Tuesday, April 15, 2008

THE KITE RUNNER: It's Worth At Least An Oscar!

Cast: Khalid Abdalla, Homayon Ershadi, Zekeria Ebrahimi, Ahmad Khan Mahmidzada, Shaun Toub and Nabi
Director: Marc Forster
Time: 120 mins
Rating: * * * * (out of 4)

Pic: Ahmad Khan Mahmidzada and Zekeria Ebrahimi

WHAT'S THE BIG DEAL? This is the movie that should have won the Best Film of 2007 award! Like Ian McEwan's "Atonement", this one is also adapted from a bestseller - by Khaled Hosseini. However, while both deal with a person's bid to seek redemption for a sin committed in childhood, "The Kite Runner" is more powerful in terms of emotional and spiritual depth. It is a more satisfying movie than the Oscar-winning film, "No Country For Old Men".

WHAT'S IT ABOUT? The story begins in Kabul in 1978 before the Russian invasion of Afghanistan. Despite their class differences, Amir (Zekeria Ebrahimi) and Hassan (Ahmad Khan Mahmidzada) are childhood buddies. Amir is the son of Baba (Homayon Ershadi), a rich landowner, while Hassan is the son of the family servant, Ali (Nabi Tanha). The boys spend their free time flying kites and 'duelling' with the other kite-flyers, trying to cut other kite strings with their own. Soon, Hassan makes a name for himself as the best 'kite runner' in the neighbourhood. This attracts the jealousy of a local bully who sexually attacks Hassan - an act that is witnessed by Amir. Later, Amir seeks to relieve his guilt not by seeking forgiveness from his friend but by getting Hassan and Ali dismissed from his father's service.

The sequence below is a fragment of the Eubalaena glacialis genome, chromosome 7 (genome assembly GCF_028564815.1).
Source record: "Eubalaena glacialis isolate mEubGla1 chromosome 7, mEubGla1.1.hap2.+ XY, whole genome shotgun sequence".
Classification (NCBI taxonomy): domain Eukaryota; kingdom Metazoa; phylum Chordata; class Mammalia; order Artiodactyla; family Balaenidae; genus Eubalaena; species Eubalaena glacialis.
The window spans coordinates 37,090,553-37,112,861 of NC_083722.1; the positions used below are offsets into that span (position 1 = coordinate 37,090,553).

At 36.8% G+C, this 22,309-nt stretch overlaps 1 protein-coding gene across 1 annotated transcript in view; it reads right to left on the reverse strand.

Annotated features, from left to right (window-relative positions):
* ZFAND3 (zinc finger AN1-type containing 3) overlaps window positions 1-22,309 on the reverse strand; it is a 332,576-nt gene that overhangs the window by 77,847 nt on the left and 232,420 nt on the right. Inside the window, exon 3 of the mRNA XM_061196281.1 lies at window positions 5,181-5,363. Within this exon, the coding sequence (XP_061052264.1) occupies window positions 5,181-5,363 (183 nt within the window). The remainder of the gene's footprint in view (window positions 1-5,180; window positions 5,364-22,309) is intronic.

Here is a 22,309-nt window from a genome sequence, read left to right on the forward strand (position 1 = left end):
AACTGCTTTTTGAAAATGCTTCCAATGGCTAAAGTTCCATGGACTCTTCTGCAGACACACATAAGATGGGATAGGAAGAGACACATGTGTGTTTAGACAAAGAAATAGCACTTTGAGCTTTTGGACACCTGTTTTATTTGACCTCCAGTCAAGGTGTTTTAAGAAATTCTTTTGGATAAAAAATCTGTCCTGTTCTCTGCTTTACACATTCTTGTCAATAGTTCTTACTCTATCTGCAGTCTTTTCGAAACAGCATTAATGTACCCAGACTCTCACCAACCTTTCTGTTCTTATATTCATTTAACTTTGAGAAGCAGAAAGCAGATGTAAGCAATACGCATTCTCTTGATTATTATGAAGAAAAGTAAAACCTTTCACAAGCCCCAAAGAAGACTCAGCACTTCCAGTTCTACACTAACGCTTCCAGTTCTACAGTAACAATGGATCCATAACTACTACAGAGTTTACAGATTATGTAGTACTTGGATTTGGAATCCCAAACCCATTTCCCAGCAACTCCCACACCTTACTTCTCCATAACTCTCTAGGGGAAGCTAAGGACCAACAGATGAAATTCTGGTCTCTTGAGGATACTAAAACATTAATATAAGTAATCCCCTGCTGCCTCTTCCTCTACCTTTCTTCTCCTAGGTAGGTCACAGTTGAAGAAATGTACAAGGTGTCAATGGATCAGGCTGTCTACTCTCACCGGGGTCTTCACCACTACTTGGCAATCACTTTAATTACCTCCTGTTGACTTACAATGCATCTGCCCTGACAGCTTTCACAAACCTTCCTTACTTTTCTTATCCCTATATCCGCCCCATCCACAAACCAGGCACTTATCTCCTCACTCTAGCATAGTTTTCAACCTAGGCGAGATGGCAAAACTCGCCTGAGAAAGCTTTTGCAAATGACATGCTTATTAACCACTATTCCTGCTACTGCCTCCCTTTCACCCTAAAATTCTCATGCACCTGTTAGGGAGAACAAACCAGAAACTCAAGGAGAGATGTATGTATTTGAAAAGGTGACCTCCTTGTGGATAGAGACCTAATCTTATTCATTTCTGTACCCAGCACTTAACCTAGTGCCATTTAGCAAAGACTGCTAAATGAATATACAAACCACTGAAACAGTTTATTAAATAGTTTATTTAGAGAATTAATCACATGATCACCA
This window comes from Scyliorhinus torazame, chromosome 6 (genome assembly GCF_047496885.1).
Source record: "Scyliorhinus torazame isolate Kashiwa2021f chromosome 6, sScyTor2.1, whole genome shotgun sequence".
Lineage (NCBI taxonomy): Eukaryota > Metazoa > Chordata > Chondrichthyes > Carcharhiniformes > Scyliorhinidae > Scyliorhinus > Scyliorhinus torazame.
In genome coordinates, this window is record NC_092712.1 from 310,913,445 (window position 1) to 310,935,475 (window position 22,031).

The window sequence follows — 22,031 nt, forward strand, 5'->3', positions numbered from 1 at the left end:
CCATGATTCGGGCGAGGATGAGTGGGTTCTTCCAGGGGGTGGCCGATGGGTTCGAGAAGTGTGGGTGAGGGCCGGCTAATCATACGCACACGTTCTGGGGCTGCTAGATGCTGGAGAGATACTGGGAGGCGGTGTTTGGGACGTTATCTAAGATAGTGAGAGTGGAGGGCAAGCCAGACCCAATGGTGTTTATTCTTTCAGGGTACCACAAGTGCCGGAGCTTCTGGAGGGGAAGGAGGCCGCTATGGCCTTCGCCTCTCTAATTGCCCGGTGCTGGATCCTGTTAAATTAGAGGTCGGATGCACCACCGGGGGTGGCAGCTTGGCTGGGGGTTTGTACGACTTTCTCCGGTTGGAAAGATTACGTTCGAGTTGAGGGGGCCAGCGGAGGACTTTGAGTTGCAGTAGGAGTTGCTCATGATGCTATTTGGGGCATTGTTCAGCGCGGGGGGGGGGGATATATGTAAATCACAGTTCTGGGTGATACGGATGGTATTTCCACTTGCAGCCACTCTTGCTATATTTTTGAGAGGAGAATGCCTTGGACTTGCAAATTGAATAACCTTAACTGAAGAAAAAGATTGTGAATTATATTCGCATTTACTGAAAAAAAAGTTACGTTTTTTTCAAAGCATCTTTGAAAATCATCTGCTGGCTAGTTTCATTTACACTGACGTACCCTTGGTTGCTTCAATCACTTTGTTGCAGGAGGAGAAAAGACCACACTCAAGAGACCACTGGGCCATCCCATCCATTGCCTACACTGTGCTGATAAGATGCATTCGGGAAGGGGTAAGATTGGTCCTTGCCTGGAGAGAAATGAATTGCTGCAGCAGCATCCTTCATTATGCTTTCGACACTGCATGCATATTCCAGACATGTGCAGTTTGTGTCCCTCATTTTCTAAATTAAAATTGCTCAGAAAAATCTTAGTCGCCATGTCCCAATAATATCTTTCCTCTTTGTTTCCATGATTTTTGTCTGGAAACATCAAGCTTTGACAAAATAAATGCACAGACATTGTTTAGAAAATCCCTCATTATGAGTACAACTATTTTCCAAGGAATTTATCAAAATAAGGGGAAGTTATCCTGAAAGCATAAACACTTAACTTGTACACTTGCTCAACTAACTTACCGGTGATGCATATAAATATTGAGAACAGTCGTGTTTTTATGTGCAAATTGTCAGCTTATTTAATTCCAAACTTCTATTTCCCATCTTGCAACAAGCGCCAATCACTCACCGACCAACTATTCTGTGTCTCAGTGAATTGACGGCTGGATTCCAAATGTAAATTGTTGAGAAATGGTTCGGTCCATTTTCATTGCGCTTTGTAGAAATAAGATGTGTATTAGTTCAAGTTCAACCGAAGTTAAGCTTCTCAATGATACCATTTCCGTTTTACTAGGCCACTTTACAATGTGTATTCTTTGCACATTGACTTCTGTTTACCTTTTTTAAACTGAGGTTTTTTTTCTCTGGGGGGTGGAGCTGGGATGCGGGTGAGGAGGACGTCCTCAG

Some 20 years later, Amir (now played by Khalid Abdalla) is living in California with his wife, Soraya (Atossa Leoni). Amir receives a call from an old friend, Rahim Kahn (Shaun Toub), who urges him to return to Afghanistan to help his friend Hassan. When he arrives in war-torn Kabul, Amir is forced to undertake a risky mission as a way of repaying his debt to Hassan, who never once blamed Amir for turning his back on him.

HITS & MISSES: One of the greatest strengths of the movie is absorbing tale of a friendship gone wrong. For this, we must credit Ebrahimi and Mahmidzada for their performances. Our hearts, especially, go out to the mounful-looking Mahmidzada as a boy who stands up for his rights against great odds. (The boy has been relocated from Afghanistan by the producers for fear of reprisals for appearing in the rape scene).

Another plus for the engaging simplicity in Forster's adaptation of the book - something that was missing in director Joe Wright's "Atonement". The depiction of life in Afghanistan under Taliban rule is realistic and horrifying - and this is juxtaposed against the fun and excitement of kite-flying in the days before Taliban rule. And then, there's the story of Amir's atonement, which should play as a triumph for the human heart. "Kite Runner" is mostly film in English, with a few scenes in a Farsi dialect.

THE LOWDOWN: For me, as well as many who have caught the movie, "Kite Runner" should have won an Oscar. I close with a quote from the adult Hassan: "I dream that my son will grow up to be a good person, a free person. I dream that someday (he) will return to revisit the land of our childhood. I dream that flowers will bloom in the streets again... and kites will fly in the skies!"


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